Tension is rising between Canadian police and activists who have been staging a months-long anti-logging resistance in Vancouver Island’s ancient forests. The protest has been underway for two years, led by environmental and First Nations activists, and is considered to be Canada’s largest act of civil disobedience ever. Canadian authorities have arrested nearly 1,000 people at Fairy Creek in British Columbia, and the protests show no sign of slowing down.
“We have a long history of asserting ourselves as coastal people, where our inherent right is not only based in our relationship to our communities but is based on our relationship and our legal systems and with the land,” says Kati George-Jim, a Coast Salish and Nuu-chah-nulth woman who joined the blockade in September 2020 and has been arrested numerous times.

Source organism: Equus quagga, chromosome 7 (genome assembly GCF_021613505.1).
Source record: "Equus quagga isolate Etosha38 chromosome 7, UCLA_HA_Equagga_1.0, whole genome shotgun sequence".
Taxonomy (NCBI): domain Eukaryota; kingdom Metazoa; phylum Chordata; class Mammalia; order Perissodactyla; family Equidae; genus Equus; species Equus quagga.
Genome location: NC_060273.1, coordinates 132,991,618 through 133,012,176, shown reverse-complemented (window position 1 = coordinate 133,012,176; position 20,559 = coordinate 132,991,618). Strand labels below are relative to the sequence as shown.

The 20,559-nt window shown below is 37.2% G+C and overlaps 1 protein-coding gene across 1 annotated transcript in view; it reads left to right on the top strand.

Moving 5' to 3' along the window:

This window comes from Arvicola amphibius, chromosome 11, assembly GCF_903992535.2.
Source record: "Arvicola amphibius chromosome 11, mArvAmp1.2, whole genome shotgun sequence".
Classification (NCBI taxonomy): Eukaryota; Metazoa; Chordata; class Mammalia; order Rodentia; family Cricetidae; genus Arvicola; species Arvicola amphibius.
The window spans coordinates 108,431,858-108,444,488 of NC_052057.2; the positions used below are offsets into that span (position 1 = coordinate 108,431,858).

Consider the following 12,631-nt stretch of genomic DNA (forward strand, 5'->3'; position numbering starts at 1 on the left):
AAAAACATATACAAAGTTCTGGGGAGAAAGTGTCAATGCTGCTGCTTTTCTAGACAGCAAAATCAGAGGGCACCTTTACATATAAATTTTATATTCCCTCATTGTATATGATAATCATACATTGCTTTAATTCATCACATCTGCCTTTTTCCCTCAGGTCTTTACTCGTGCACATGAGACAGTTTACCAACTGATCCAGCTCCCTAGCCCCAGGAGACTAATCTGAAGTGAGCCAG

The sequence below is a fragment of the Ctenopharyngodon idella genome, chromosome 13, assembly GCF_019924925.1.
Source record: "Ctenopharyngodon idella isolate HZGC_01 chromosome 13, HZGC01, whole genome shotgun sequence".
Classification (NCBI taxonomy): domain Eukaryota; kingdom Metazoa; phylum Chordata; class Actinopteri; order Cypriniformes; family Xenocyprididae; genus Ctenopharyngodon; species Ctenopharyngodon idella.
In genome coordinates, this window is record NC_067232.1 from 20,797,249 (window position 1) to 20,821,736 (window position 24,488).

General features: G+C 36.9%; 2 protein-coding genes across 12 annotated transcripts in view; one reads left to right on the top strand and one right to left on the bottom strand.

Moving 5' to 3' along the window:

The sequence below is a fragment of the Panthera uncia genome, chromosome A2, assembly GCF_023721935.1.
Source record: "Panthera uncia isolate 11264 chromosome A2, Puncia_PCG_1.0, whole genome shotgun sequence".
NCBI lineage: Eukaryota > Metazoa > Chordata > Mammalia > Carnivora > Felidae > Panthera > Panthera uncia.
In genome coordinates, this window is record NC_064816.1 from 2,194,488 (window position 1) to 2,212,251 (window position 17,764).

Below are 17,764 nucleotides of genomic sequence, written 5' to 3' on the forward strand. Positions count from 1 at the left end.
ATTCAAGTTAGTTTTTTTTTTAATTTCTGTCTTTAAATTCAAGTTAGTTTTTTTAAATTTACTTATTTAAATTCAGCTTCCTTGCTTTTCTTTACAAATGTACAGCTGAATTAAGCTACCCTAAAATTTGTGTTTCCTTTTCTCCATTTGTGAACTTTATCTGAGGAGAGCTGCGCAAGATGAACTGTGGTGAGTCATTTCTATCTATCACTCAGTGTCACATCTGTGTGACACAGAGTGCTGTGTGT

“The police have no jurisdiction, and industry don’t have jurisdiction, on stolen land,” she says. We also speak with lawyer Noah Ross, who says police have used excessive violence to break up protests. “There’s been many, many instances where people of color have been specifically targeted,” says Ross.
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